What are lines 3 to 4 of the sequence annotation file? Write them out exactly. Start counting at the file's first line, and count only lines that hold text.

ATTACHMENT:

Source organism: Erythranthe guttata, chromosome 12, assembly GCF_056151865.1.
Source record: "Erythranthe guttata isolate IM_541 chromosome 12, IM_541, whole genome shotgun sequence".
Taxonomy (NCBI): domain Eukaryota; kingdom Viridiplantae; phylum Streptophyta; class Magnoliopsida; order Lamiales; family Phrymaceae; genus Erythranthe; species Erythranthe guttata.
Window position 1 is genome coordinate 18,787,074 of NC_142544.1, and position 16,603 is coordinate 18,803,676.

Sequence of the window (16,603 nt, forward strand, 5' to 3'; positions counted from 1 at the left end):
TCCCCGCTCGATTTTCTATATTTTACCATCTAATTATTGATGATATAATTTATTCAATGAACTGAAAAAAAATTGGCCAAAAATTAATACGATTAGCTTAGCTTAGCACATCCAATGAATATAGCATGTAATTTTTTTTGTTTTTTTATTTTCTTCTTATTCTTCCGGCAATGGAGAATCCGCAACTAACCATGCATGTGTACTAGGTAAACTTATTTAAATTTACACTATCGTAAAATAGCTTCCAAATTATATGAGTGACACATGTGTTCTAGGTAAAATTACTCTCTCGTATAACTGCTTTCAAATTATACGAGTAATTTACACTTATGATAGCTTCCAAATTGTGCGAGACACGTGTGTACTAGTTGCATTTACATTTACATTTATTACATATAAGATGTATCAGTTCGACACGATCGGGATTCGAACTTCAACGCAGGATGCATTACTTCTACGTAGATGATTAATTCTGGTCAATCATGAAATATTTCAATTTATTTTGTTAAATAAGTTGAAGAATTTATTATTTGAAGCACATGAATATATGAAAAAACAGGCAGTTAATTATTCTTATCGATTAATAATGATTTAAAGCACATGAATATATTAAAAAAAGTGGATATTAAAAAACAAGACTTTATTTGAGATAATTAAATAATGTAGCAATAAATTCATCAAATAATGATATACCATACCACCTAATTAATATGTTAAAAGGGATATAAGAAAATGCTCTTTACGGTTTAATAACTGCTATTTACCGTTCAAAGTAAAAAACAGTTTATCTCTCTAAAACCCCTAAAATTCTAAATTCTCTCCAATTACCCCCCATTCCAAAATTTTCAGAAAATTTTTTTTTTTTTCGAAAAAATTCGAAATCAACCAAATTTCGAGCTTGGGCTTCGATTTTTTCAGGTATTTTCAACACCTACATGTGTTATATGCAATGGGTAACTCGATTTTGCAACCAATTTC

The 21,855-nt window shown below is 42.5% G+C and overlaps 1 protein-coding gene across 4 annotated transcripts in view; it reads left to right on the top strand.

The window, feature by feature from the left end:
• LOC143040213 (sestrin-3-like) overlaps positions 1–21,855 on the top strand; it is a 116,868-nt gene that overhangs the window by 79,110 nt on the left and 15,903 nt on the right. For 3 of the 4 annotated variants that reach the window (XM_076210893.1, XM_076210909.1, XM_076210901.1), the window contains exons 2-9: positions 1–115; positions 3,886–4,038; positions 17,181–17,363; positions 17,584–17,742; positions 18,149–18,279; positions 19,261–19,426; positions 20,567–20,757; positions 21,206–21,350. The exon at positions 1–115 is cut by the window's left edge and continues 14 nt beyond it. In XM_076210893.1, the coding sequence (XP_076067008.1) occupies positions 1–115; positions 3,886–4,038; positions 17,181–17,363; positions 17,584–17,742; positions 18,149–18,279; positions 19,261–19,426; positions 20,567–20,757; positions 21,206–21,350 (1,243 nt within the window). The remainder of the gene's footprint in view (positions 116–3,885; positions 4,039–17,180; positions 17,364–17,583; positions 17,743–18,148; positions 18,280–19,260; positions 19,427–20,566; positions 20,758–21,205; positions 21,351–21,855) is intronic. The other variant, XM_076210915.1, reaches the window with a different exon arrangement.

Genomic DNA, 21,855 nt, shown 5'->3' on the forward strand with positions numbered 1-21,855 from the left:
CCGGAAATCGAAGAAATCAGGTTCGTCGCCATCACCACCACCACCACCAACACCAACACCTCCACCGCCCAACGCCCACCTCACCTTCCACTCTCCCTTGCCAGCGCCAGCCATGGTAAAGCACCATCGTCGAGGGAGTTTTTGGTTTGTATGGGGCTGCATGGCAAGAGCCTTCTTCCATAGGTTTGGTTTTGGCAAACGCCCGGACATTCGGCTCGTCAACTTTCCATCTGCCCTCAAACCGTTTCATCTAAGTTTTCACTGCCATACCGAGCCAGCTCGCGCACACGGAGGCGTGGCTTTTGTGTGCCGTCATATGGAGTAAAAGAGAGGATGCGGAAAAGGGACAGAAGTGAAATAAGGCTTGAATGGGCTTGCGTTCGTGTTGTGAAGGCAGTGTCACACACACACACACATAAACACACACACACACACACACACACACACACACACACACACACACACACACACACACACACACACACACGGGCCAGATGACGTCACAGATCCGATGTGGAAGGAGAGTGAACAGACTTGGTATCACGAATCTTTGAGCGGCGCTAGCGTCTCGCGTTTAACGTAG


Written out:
Taxonomy (NCBI): domain Eukaryota; kingdom Viridiplantae; phylum Streptophyta; class Magnoliopsida; order Lamiales; family Phrymaceae; genus Erythranthe; species Erythranthe guttata.
Window position 1 is genome coordinate 18,787,074 of NC_142544.1, and position 16,603 is coordinate 18,803,676.